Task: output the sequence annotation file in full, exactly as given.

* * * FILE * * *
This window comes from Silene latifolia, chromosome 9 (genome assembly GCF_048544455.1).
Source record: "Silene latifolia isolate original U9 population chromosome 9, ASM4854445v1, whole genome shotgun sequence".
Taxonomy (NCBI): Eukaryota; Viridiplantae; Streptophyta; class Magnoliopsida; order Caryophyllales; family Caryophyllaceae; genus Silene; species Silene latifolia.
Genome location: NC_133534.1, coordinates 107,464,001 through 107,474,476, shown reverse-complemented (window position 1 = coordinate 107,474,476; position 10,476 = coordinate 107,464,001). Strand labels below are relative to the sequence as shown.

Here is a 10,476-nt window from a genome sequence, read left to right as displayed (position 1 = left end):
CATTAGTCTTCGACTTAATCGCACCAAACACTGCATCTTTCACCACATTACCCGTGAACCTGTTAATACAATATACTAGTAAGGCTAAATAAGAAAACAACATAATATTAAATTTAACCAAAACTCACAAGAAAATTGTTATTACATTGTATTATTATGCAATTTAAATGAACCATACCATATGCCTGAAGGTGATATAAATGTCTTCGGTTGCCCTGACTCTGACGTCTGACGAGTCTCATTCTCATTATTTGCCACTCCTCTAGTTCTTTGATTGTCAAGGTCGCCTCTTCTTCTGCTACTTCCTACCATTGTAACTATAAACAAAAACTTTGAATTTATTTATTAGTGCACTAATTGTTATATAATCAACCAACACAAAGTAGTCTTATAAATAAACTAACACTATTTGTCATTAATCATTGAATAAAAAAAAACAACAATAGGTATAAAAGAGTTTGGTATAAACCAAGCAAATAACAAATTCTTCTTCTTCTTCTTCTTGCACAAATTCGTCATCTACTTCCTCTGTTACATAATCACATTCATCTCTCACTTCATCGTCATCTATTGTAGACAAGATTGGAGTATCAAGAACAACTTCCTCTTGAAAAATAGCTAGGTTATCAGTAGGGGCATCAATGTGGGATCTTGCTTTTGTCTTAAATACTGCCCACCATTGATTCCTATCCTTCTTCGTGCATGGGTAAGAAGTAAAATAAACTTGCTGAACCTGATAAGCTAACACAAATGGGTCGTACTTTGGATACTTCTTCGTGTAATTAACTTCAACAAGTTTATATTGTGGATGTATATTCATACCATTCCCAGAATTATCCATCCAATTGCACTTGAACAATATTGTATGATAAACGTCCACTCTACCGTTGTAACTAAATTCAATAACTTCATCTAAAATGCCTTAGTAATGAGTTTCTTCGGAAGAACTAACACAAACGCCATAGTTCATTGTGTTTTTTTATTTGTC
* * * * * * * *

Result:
This window comes from Silene latifolia, chromosome 9 (genome assembly GCF_048544455.1).
Source record: "Silene latifolia isolate original U9 population chromosome 9, ASM4854445v1, whole genome shotgun sequence".
Taxonomy (NCBI): Eukaryota; Viridiplantae; Streptophyta; class Magnoliopsida; order Caryophyllales; family Caryophyllaceae; genus Silene; species Silene latifolia.
Genome location: NC_133534.1, coordinates 107,464,001 through 107,474,476, shown reverse-complemented (window position 1 = coordinate 107,474,476; position 10,476 = coordinate 107,464,001). Strand labels below are relative to the sequence as shown.

Here is a 10,476-nt window from a genome sequence, read left to right as displayed (position 1 = left end):
CATTAGTCTTCGACTTAATCGCACCAAACACTGCATCTTTCACCACATTACCCGTGAACCTGTTAATACAATATACTAGTAAGGCTAAATAAGAAAACAACATAATATTAAATTTAACCAAAACTCACAAGAAAATTGTTATTACATTGTATTATTATGCAATTTAAATGAACCATACCATATGCCTGAAGGTGATATAAATGTCTTCGGTTGCCCTGACTCTGACGTCTGACGAGTCTCATTCTCATTATTTGCCACTCCTCTAGTTCTTTGATTGTCAAGGTCGCCTCTTCTTCTGCTACTTCCTACCATTGTAACTATAAACAAAAACTTTGAATTTATTTATTAGTGCACTAATTGTTATATAATCAACCAACACAAAGTAGTCTTATAAATAAACTAACACTATTTGTCATTAATCATTGAATAAAAAAAAACAACAATAGGTATAAAAGAGTTTGGTATAAACCAAGCAAATAACAAATTCTTCTTCTTCTTCTTCTTGCACAAATTCGTCATCTACTTCCTCTGTTACATAATCACATTCATCTCTCACTTCATCGTCATCTATTGTAGACAAGATTGGAGTATCAAGAACAACTTCCTCTTGAAAAATAGCTAGGTTATCAGTAGGGGCATCAATGTGGGATCTTGCTTTTGTCTTAAATACTGCCCACCATTGATTCCTATCCTTCTTCGTGCATGGGTAAGAAGTAAAATAAACTTGCTGAACCTGATAAGCTAACACAAATGGGTCGTACTTTGGATACTTCTTCGTGTAATTAACTTCAACAAGTTTATATTGTGGATGTATATTCATACCATTCCCAGAATTATCCATCCAATTGCACTTGAACAATATTGTATGATAAACGTCCACTCTACCGTTGTAACTAAATTCAATAACTTCATCTAAAATGCCTTAGTAATGAGTTTCTTCGGAAGAACTAACACAAACGCCATAGTTCATTGTGTTTTTTTATTTGTC